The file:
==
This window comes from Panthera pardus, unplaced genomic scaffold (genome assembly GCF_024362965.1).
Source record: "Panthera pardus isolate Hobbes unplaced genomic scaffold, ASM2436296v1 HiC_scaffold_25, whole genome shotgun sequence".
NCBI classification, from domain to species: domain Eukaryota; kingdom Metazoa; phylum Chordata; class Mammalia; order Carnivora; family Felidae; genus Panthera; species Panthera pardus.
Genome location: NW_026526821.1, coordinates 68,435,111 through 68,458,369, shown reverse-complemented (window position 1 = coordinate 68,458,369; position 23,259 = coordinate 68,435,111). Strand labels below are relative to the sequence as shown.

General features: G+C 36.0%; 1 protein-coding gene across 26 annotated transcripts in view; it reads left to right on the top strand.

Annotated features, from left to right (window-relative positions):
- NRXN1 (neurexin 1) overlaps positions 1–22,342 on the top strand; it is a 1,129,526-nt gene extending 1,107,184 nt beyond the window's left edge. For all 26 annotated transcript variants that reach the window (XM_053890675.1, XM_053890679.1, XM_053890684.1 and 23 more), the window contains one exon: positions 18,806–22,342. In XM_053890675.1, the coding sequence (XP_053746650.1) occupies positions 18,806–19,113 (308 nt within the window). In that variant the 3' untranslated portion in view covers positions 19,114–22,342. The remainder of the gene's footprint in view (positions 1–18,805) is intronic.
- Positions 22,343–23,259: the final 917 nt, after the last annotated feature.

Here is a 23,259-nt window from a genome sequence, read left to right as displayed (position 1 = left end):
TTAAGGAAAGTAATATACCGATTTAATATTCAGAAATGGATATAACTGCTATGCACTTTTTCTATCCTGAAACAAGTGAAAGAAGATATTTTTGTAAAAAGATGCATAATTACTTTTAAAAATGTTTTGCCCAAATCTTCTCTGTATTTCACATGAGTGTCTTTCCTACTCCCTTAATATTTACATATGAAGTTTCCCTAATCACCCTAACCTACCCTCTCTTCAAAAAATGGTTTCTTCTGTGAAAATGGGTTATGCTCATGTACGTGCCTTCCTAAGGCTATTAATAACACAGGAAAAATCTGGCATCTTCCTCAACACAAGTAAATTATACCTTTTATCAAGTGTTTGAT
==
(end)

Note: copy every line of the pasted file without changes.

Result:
This window comes from Panthera pardus, unplaced genomic scaffold (genome assembly GCF_024362965.1).
Source record: "Panthera pardus isolate Hobbes unplaced genomic scaffold, ASM2436296v1 HiC_scaffold_25, whole genome shotgun sequence".
NCBI classification, from domain to species: domain Eukaryota; kingdom Metazoa; phylum Chordata; class Mammalia; order Carnivora; family Felidae; genus Panthera; species Panthera pardus.
Genome location: NW_026526821.1, coordinates 68,435,111 through 68,458,369, shown reverse-complemented (window position 1 = coordinate 68,458,369; position 23,259 = coordinate 68,435,111). Strand labels below are relative to the sequence as shown.

General features: G+C 36.0%; 1 protein-coding gene across 26 annotated transcripts in view; it reads left to right on the top strand.

Annotated features, from left to right (window-relative positions):
- NRXN1 (neurexin 1) overlaps positions 1–22,342 on the top strand; it is a 1,129,526-nt gene extending 1,107,184 nt beyond the window's left edge. For all 26 annotated transcript variants that reach the window (XM_053890675.1, XM_053890679.1, XM_053890684.1 and 23 more), the window contains one exon: positions 18,806–22,342. In XM_053890675.1, the coding sequence (XP_053746650.1) occupies positions 18,806–19,113 (308 nt within the window). In that variant the 3' untranslated portion in view covers positions 19,114–22,342. The remainder of the gene's footprint in view (positions 1–18,805) is intronic.
- Positions 22,343–23,259: the final 917 nt, after the last annotated feature.

Here is a 23,259-nt window from a genome sequence, read left to right as displayed (position 1 = left end):
TTAAGGAAAGTAATATACCGATTTAATATTCAGAAATGGATATAACTGCTATGCACTTTTTCTATCCTGAAACAAGTGAAAGAAGATATTTTTGTAAAAAGATGCATAATTACTTTTAAAAATGTTTTGCCCAAATCTTCTCTGTATTTCACATGAGTGTCTTTCCTACTCCCTTAATATTTACATATGAAGTTTCCCTAATCACCCTAACCTACCCTCTCTTCAAAAAATGGTTTCTTCTGTGAAAATGGGTTATGCTCATGTACGTGCCTTCCTAAGGCTATTAATAACACAGGAAAAATCTGGCATCTTCCTCAACACAAGTAAATTATACCTTTTATCAAGTGTTTGAT